Flying Away With Your Money
E-mail scam steals personal info by offering cheap flights.
People should think twice before clicking on an email that looks like it comes from American Airlines and other major carriers.
Online thieves are using the phony emails to "phish" for personal information -- and even book flights with victims' money.
"Sometimes when you actually click through on these things, the sites that you go to looks just like American," said FareCompare.com's Rick Seaney, who has received hundreds of the phony emails.
The email phishing scheme is taking off right in the middle of the busy summer travel season, when a lot of people would be tempted to click on anything that looks like it comes from an airline.
"This is the first time I've seen a bunch of them related to air travel," Seaney said.
A rash of emails purporting to be from American Airlines, Delta Air Lines and US Airways have all landed in countless inboxes across the country.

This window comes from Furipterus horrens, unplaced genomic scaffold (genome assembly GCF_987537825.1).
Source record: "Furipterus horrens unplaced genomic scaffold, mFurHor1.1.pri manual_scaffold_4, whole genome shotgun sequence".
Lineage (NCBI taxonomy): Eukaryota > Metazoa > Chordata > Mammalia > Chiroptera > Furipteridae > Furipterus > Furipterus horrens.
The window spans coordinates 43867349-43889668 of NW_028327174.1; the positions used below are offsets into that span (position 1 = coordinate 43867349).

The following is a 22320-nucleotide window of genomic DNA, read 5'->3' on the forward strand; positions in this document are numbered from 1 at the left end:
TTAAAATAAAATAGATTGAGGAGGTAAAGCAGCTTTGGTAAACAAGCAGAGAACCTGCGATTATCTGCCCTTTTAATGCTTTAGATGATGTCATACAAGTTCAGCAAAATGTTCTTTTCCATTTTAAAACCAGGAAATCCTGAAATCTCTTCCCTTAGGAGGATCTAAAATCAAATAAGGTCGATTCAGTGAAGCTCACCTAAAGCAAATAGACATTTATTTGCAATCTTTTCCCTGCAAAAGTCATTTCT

The most common claims to be a receipt for a recent preferred seat order, but clicking on the provided link can cost a bundle.
"If they get your loyalty number and your password, you have your credit card already in there -- at least, I do, and I know a lot of people do on American Airlines -- they can starting booking tickets," Seaney said.
Seaney said the crooks typically buy tickets for flights on the next day, before anyone can catch on.
"It's all basically a con game trying to steal money from you," said computer security expert Jeff Farr.
He said the crooks are looking for any personal financial information they can use.
"Delete it if you don't care," he said. "If it rings somehow true -- 'Yes, I was on a flight last week; maybe they messed it up' -- go to the real website. Go log into your account."
Delta is advising customers to change their PIN to access their account.
Farr predicts that another, similar wave of phony emails supposedly sent by major retailers will arrive during the busy back-to-school and holiday shopping seasons.